Abnormal outcomes following cervical cancer screening: event duration and health utility loss.
BACKGROUND: For decision analytic models, little empirical data are available from which to model the amount of time women spend with various cervical cytologic and histologic diagnoses following an abnormal Pap smear or the associated loss in quality-adjusted life-years (QALYs). METHODS: The authors retrospectively examined administrative and cytopathology data for women with abnormal routine cervical smears within the Kaiser Permanente Northwest (Portland, OR) health plan during 1998. Data were examined through the conclusion of follow-up, with final outcomes categorized as cervical intraepithelial neoplasia (CIN) grades 1 to 3 (n = 201) or a false-positive result (n = 722) if no CIN or cancer was detected on follow-up. CIN outcomes were assigned according to the initial grade of dysplasia observed during the care episode in the primary analysis. The number of months spent with various cytologic and histologic diagnoses during the course of follow-up was tabulated, and utility weights were assigned using data from a prior study reporting time tradeoff scores for cervical health states. RESULTS: The average total duration of follow-up was between 18 and 22 months for women with CIN, compared with 10 months for a false-positive Pap smear. The number of months spent with either an abnormal cytologic or histologic diagnosis was greater (P = 0.01) for women with CIN 1 (12.6 months) than CIN 3 (9.2 months), although this relationship was reversed for time spent receiving negative follow-up Pap smears and biopsies to rule out the presence of CIN and cancer. Total QALY losses per episode of care were estimated to be 0.11 for all 3 grades of CIN and 0.04 for a false-positive Pap smear. CONCLUSIONS: The health and psychosocial burdens associated with follow-up for abnormal Pap smears translate into tangible QALY losses in a decision analytic context, with women receiving many months of follow-up and a variety of cytologic and histologic diagnoses over the course of a care episode.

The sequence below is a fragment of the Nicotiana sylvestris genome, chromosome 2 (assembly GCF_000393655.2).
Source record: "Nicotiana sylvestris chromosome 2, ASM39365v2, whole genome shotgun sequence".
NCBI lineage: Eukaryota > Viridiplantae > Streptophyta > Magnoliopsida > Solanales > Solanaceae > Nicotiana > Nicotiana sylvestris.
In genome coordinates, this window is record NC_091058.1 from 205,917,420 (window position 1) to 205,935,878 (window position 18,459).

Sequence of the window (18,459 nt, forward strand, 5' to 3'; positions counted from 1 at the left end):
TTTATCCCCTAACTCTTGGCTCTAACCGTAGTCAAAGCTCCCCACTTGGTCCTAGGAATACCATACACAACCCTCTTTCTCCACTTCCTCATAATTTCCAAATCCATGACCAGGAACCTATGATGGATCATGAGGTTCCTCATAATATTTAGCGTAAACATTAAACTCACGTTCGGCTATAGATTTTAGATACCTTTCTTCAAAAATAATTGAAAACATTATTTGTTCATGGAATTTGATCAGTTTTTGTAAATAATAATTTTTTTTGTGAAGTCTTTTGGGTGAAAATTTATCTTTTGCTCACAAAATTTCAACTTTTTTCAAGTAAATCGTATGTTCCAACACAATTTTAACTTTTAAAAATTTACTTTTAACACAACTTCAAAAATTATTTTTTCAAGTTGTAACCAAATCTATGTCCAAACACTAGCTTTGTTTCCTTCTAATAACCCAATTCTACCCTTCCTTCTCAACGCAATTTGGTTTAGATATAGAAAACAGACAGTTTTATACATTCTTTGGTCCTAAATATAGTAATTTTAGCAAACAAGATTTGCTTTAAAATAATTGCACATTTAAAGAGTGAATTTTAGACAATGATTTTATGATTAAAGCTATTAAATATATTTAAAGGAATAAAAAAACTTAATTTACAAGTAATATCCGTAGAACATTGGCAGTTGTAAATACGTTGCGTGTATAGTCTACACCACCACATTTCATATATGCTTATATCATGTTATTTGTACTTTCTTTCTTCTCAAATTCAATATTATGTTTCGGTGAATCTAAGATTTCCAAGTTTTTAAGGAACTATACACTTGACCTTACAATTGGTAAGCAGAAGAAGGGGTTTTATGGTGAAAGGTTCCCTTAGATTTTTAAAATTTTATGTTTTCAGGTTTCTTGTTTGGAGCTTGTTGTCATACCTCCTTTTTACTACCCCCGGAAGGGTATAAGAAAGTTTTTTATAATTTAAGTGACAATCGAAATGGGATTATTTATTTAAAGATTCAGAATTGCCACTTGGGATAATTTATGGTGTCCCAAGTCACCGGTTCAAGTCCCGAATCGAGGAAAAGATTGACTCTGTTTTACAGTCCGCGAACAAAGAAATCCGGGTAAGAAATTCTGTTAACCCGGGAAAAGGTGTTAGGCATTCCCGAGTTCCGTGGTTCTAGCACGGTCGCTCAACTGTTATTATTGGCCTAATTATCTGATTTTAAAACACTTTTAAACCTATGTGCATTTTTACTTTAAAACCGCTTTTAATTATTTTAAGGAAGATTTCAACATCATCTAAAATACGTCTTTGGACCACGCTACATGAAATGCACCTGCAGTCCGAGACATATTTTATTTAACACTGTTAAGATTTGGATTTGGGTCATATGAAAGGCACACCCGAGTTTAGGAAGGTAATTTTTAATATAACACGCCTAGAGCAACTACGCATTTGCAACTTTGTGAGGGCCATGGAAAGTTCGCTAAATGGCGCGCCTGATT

Insinga, RP; Glass, AG; Myers, ER; Rush, BB
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